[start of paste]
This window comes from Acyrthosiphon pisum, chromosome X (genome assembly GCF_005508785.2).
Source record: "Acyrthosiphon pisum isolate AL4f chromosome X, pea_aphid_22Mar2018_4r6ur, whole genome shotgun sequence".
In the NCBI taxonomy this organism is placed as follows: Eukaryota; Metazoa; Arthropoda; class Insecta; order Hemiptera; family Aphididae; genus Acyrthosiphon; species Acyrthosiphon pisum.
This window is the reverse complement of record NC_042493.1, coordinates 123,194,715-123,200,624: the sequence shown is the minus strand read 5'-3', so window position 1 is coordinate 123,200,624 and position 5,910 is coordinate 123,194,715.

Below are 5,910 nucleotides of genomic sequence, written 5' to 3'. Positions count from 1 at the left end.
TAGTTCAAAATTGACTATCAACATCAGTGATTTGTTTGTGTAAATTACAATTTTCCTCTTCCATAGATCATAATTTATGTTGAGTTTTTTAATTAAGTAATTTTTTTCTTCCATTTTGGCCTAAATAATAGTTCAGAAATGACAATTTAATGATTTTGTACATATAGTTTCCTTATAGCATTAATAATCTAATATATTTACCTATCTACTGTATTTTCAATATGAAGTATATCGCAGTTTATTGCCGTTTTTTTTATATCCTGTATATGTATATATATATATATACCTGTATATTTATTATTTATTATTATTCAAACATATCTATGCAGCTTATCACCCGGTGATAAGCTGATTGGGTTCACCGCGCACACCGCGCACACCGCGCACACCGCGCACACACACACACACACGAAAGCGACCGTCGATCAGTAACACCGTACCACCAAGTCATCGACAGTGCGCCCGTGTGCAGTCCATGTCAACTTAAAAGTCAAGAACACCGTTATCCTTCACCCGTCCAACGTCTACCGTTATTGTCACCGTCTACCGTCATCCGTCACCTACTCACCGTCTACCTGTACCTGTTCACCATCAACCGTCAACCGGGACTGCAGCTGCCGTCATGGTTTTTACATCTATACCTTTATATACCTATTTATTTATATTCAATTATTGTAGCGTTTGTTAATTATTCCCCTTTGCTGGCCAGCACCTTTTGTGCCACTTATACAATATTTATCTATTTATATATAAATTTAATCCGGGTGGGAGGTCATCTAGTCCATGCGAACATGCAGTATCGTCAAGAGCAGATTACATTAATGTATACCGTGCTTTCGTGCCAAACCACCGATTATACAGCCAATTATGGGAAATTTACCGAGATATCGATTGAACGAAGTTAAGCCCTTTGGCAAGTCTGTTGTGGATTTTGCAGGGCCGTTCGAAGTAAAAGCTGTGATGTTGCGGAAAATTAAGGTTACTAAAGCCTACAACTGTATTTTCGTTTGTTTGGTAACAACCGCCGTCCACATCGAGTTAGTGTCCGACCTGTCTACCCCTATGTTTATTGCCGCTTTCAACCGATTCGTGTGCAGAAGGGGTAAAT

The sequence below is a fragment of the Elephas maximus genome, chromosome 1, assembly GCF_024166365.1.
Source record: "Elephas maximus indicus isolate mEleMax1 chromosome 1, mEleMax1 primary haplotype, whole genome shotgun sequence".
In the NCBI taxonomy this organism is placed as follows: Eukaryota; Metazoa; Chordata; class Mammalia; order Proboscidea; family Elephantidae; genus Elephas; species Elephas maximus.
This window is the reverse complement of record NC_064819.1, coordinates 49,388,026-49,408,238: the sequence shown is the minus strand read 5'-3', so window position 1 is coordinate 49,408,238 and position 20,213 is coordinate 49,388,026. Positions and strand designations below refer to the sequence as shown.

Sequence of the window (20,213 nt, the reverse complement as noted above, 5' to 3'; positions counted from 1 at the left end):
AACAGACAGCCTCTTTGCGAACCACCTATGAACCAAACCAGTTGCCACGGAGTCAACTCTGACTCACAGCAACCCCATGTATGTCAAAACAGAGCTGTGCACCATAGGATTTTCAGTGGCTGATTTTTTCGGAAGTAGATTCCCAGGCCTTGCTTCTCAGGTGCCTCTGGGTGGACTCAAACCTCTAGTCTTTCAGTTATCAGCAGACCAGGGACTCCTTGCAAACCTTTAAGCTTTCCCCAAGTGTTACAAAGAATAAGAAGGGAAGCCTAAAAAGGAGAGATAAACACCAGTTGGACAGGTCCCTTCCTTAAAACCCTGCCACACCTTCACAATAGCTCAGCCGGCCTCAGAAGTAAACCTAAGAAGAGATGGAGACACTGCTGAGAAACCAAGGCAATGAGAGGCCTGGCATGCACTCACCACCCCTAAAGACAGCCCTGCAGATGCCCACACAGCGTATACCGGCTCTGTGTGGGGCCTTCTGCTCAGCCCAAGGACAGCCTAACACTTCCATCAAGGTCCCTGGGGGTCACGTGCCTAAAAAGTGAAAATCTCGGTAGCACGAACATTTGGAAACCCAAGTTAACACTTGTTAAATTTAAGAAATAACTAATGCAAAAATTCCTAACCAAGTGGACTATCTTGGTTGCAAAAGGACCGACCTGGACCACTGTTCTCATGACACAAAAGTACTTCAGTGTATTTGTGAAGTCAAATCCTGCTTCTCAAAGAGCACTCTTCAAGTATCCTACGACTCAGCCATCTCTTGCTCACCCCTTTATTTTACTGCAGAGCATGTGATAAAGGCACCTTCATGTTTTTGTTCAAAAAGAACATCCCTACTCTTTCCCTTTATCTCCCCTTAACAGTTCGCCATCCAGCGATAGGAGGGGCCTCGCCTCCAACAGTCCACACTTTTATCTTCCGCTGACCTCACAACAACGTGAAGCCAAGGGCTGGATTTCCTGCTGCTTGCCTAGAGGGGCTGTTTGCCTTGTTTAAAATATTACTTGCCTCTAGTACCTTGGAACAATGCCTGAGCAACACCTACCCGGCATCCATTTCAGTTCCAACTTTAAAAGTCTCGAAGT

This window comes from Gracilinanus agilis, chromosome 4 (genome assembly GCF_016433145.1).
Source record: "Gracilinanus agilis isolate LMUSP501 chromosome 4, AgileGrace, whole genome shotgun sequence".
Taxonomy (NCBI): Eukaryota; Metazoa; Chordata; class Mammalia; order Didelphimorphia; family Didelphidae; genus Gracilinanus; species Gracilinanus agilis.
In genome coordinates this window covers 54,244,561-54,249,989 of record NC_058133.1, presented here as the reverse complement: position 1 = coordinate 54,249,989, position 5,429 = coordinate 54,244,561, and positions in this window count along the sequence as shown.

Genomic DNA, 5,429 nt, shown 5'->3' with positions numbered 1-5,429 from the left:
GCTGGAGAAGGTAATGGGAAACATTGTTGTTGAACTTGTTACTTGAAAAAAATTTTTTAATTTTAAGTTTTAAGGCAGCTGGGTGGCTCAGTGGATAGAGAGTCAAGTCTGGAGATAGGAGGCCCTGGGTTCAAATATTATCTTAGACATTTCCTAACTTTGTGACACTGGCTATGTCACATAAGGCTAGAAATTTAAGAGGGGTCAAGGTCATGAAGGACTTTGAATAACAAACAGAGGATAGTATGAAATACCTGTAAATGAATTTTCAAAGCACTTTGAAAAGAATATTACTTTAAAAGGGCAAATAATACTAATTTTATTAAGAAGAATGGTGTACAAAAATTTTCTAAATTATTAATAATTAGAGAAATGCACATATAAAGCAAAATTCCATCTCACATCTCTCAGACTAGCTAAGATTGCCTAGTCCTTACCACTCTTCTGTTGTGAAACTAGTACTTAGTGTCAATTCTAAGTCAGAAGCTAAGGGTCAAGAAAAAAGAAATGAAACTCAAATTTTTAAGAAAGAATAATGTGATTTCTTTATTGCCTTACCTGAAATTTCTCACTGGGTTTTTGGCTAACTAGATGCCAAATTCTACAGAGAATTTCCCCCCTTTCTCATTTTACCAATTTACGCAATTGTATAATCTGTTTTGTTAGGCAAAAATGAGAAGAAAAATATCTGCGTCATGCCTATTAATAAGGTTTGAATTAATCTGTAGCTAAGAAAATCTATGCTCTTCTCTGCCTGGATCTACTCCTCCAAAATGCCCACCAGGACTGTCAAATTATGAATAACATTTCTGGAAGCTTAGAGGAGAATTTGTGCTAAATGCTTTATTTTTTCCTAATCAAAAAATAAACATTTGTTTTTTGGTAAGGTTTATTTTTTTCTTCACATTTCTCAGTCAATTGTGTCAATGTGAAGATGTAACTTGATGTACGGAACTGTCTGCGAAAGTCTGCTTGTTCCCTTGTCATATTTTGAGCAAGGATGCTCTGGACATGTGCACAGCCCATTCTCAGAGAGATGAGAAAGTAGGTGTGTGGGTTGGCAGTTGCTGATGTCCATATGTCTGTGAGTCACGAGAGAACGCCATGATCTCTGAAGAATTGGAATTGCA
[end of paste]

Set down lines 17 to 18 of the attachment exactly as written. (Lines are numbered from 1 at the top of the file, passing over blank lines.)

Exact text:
Genomic DNA, 5,429 nt, shown 5'->3' with positions numbered 1-5,429 from the left:
GCTGGAGAAGGTAATGGGAAACATTGTTGTTGAACTTGTTACTTGAAAAAAATTTTTTAATTTTAAGTTTTAAGGCAGCTGGGTGGCTCAGTGGATAGAGAGTCAAGTCTGGAGATAGGAGGCCCTGGGTTCAAATATTATCTTAGACATTTCCTAACTTTGTGACACTGGCTATGTCACATAAGGCTAGAAATTTAAGAGGGGTCAAGGTCATGAAGGACTTTGAATAACAAACAGAGGATAGTATGAAATACCTGTAAATGAATTTTCAAAGCACTTTGAAAAGAATATTACTTTAAAAGGGCAAATAATACTAATTTTATTAAGAAGAATGGTGTACAAAAATTTTCTAAATTATTAATAATTAGAGAAATGCACATATAAAGCAAAATTCCATCTCACATCTCTCAGACTAGCTAAGATTGCCTAGTCCTTACCACTCTTCTGTTGTGAAACTAGTACTTAGTGTCAATTCTAAGTCAGAAGCTAAGGGTCAAGAAAAAAGAAATGAAACTCAAATTTTTAAGAAAGAATAATGTGATTTCTTTATTGCCTTACCTGAAATTTCTCACTGGGTTTTTGGCTAACTAGATGCCAAATTCTACAGAGAATTTCCCCCCTTTCTCATTTTACCAATTTACGCAATTGTATAATCTGTTTTGTTAGGCAAAAATGAGAAGAAAAATATCTGCGTCATGCCTATTAATAAGGTTTGAATTAATCTGTAGCTAAGAAAATCTATGCTCTTCTCTGCCTGGATCTACTCCTCCAAAATGCCCACCAGGACTGTCAAATTATGAATAACATTTCTGGAAGCTTAGAGGAGAATTTGTGCTAAATGCTTTATTTTTTCCTAATCAAAAAATAAACATTTGTTTTTTGGTAAGGTTTATTTTTTTCTTCACATTTCTCAGTCAATTGTGTCAATGTGAAGATGTAACTTGATGTACGGAACTGTCTGCGAAAGTCTGCTTGTTCCCTTGTCATATTTTGAGCAAGGATGCTCTGGACATGTGCACAGCCCATTCTCAGAGAGATGAGAAAGTAGGTGTGTGGGTTGGCAGTTGCTGATGTCCATATGTCTGTGAGTCACGAGAGAACGCCATGATCTCTGAAGAATTGGAATTGCA